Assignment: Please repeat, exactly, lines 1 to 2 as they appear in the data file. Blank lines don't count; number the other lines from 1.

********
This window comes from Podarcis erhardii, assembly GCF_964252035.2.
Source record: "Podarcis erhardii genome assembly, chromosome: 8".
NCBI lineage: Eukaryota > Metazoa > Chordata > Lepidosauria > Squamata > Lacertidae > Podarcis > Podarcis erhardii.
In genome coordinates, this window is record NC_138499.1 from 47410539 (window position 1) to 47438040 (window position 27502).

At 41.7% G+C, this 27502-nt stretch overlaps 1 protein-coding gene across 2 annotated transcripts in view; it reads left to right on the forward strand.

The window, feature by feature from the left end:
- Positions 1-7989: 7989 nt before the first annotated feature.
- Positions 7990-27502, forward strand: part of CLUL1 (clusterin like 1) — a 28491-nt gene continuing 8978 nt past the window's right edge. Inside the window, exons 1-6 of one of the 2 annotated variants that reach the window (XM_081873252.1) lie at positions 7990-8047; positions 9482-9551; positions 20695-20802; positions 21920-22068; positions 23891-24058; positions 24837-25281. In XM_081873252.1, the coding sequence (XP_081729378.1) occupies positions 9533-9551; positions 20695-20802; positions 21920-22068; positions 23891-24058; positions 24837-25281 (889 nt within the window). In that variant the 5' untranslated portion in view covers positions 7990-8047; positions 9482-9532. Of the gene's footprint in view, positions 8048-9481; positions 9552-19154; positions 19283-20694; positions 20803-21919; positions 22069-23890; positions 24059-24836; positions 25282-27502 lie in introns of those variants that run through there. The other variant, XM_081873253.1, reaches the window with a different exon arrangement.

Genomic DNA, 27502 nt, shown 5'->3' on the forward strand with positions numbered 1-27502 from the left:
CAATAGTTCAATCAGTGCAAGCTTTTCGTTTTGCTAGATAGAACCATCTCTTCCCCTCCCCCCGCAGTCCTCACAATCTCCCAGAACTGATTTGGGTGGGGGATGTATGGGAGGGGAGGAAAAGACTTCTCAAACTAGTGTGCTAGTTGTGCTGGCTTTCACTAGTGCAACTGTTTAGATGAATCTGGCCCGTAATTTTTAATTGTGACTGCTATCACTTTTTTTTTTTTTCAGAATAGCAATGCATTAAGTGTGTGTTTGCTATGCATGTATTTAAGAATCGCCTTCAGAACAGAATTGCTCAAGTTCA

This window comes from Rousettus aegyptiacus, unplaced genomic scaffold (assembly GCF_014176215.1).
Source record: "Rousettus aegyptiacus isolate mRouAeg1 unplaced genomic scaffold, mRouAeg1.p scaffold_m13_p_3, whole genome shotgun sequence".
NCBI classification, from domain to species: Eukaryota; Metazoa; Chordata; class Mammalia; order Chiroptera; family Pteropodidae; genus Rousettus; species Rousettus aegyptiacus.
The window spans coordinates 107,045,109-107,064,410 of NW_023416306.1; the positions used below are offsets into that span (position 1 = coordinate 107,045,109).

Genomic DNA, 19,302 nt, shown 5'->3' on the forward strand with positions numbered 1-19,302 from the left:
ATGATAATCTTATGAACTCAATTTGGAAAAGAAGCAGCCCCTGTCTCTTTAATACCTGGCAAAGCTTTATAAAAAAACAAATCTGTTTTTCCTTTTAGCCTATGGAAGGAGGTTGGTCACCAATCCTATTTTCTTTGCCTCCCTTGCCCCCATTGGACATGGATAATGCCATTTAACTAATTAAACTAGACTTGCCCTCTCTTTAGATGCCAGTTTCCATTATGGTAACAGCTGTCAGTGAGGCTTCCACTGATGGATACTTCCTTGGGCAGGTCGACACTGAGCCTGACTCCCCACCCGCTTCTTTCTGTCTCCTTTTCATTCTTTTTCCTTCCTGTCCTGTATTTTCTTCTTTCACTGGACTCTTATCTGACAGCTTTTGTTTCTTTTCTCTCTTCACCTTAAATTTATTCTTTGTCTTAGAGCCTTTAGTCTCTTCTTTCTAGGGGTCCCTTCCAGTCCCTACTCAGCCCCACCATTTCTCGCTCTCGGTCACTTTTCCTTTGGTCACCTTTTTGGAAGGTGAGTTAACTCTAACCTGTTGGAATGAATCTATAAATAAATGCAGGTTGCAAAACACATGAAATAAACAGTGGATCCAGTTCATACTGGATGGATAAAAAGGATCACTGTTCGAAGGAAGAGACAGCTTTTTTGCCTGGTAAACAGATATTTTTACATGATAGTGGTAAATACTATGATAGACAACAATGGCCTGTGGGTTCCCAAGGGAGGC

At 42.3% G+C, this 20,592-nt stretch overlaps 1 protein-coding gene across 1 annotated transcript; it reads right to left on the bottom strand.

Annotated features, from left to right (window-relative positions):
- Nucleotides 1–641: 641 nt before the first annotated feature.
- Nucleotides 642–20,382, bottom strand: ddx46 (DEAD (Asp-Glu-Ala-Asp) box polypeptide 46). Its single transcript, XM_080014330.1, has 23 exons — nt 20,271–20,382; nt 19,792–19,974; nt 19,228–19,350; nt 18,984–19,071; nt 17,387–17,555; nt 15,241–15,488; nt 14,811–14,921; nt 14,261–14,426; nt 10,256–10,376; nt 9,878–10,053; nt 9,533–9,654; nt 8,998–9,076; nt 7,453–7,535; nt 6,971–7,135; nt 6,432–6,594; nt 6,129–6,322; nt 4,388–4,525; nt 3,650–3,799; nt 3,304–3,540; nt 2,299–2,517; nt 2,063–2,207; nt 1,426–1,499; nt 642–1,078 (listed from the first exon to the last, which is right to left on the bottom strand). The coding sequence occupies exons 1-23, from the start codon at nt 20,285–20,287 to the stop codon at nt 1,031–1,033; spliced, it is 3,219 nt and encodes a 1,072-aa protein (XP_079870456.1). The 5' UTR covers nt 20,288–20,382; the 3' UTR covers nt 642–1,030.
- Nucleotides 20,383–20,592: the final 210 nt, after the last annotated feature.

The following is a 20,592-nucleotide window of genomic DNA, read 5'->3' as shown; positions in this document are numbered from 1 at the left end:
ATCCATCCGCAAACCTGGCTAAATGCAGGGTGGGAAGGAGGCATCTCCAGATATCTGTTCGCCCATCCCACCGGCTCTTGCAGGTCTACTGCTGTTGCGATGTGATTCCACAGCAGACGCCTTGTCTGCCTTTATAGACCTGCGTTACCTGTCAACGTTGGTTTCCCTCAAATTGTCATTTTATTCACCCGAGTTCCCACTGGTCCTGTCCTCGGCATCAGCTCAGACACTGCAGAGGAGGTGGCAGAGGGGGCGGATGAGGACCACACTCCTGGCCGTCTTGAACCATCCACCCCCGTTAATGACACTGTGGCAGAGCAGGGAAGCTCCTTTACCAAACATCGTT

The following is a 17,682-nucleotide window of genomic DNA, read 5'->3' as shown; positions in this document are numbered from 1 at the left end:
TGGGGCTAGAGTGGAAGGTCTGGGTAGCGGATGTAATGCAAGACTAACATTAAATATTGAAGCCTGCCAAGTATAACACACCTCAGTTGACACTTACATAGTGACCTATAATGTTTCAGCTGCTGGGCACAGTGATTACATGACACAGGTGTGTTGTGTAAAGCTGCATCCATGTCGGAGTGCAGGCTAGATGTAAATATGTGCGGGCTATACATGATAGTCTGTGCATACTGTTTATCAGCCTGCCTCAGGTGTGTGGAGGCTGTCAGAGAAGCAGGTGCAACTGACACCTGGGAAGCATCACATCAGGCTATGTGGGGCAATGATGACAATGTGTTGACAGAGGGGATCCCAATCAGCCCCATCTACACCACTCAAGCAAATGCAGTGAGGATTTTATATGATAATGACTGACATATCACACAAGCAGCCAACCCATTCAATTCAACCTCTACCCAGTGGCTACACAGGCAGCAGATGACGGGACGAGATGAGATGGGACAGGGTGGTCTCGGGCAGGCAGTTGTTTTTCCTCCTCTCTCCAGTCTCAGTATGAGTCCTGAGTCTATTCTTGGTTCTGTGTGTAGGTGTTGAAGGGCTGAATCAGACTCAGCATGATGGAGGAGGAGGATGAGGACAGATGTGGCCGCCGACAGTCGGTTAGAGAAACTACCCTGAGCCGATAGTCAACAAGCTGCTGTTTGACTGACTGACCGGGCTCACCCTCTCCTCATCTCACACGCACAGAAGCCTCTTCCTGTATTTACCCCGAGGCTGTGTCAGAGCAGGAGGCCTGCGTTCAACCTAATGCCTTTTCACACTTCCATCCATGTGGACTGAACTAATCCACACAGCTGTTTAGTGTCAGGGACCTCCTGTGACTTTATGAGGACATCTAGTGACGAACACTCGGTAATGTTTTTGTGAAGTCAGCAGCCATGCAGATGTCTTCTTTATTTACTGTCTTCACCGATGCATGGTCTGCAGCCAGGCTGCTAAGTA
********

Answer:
This window comes from Podarcis erhardii, assembly GCF_964252035.2.
Source record: "Podarcis erhardii genome assembly, chromosome: 8".